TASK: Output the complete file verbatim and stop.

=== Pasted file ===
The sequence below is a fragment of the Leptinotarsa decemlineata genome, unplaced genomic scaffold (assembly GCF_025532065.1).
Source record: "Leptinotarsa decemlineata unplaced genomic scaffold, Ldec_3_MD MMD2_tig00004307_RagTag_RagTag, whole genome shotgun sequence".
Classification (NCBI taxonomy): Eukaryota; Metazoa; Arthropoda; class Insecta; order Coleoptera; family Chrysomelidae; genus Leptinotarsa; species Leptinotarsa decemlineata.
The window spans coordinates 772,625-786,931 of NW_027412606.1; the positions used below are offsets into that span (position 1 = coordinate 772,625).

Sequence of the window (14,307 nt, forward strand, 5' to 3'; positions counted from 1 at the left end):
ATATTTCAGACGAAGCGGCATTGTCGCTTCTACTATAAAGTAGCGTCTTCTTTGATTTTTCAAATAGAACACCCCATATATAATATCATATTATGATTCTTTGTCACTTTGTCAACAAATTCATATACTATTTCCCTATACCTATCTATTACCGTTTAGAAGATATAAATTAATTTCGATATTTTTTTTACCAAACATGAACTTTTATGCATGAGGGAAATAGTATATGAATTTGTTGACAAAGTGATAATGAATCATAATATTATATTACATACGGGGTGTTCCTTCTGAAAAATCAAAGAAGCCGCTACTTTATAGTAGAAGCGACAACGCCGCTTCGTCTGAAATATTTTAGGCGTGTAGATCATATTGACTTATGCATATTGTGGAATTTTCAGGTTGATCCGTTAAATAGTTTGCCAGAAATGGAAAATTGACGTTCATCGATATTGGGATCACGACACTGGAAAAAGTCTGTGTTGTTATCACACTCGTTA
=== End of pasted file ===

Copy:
The sequence below is a fragment of the Leptinotarsa decemlineata genome, unplaced genomic scaffold (assembly GCF_025532065.1).
Source record: "Leptinotarsa decemlineata unplaced genomic scaffold, Ldec_3_MD MMD2_tig00004307_RagTag_RagTag, whole genome shotgun sequence".
Classification (NCBI taxonomy): Eukaryota; Metazoa; Arthropoda; class Insecta; order Coleoptera; family Chrysomelidae; genus Leptinotarsa; species Leptinotarsa decemlineata.
The window spans coordinates 772,625-786,931 of NW_027412606.1; the positions used below are offsets into that span (position 1 = coordinate 772,625).

Sequence of the window (14,307 nt, forward strand, 5' to 3'; positions counted from 1 at the left end):
ATATTTCAGACGAAGCGGCATTGTCGCTTCTACTATAAAGTAGCGTCTTCTTTGATTTTTCAAATAGAACACCCCATATATAATATCATATTATGATTCTTTGTCACTTTGTCAACAAATTCATATACTATTTCCCTATACCTATCTATTACCGTTTAGAAGATATAAATTAATTTCGATATTTTTTTTACCAAACATGAACTTTTATGCATGAGGGAAATAGTATATGAATTTGTTGACAAAGTGATAATGAATCATAATATTATATTACATACGGGGTGTTCCTTCTGAAAAATCAAAGAAGCCGCTACTTTATAGTAGAAGCGACAACGCCGCTTCGTCTGAAATATTTTAGGCGTGTAGATCATATTGACTTATGCATATTGTGGAATTTTCAGGTTGATCCGTTAAATAGTTTGCCAGAAATGGAAAATTGACGTTCATCGATATTGGGATCACGACACTGGAAAAAGTCTGTGTTGTTATCACACTCGTTA